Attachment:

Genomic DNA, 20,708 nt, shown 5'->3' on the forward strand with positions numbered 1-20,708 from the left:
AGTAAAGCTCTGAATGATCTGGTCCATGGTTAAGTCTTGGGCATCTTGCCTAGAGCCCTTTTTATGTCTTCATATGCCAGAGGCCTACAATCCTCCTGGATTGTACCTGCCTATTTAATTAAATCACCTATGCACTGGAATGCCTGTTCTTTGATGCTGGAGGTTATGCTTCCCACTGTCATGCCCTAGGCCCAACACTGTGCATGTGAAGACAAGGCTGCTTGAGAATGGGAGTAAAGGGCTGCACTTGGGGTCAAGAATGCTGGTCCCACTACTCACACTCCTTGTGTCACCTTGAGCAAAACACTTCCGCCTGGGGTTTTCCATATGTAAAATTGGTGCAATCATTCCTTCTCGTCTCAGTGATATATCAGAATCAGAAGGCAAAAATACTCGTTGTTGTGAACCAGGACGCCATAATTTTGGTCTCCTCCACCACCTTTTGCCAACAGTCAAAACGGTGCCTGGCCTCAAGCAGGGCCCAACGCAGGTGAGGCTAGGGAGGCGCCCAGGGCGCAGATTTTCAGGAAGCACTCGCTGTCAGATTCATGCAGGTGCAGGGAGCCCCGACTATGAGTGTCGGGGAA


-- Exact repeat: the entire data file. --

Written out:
Genomic DNA, 20,708 nt, shown 5'->3' on the forward strand with positions numbered 1-20,708 from the left:
AGTAAAGCTCTGAATGATCTGGTCCATGGTTAAGTCTTGGGCATCTTGCCTAGAGCCCTTTTTATGTCTTCATATGCCAGAGGCCTACAATCCTCCTGGATTGTACCTGCCTATTTAATTAAATCACCTATGCACTGGAATGCCTGTTCTTTGATGCTGGAGGTTATGCTTCCCACTGTCATGCCCTAGGCCCAACACTGTGCATGTGAAGACAAGGCTGCTTGAGAATGGGAGTAAAGGGCTGCACTTGGGGTCAAGAATGCTGGTCCCACTACTCACACTCCTTGTGTCACCTTGAGCAAAACACTTCCGCCTGGGGTTTTCCATATGTAAAATTGGTGCAATCATTCCTTCTCGTCTCAGTGATATATCAGAATCAGAAGGCAAAAATACTCGTTGTTGTGAACCAGGACGCCATAATTTTGGTCTCCTCCACCACCTTTTGCCAACAGTCAAAACGGTGCCTGGCCTCAAGCAGGGCCCAACGCAGGTGAGGCTAGGGAGGCGCCCAGGGCGCAGATTTTCAGGAAGCACTCGCTGTCAGATTCATGCAGGTGCAGGGAGCCCCGACTATGAGTGTCGGGGAA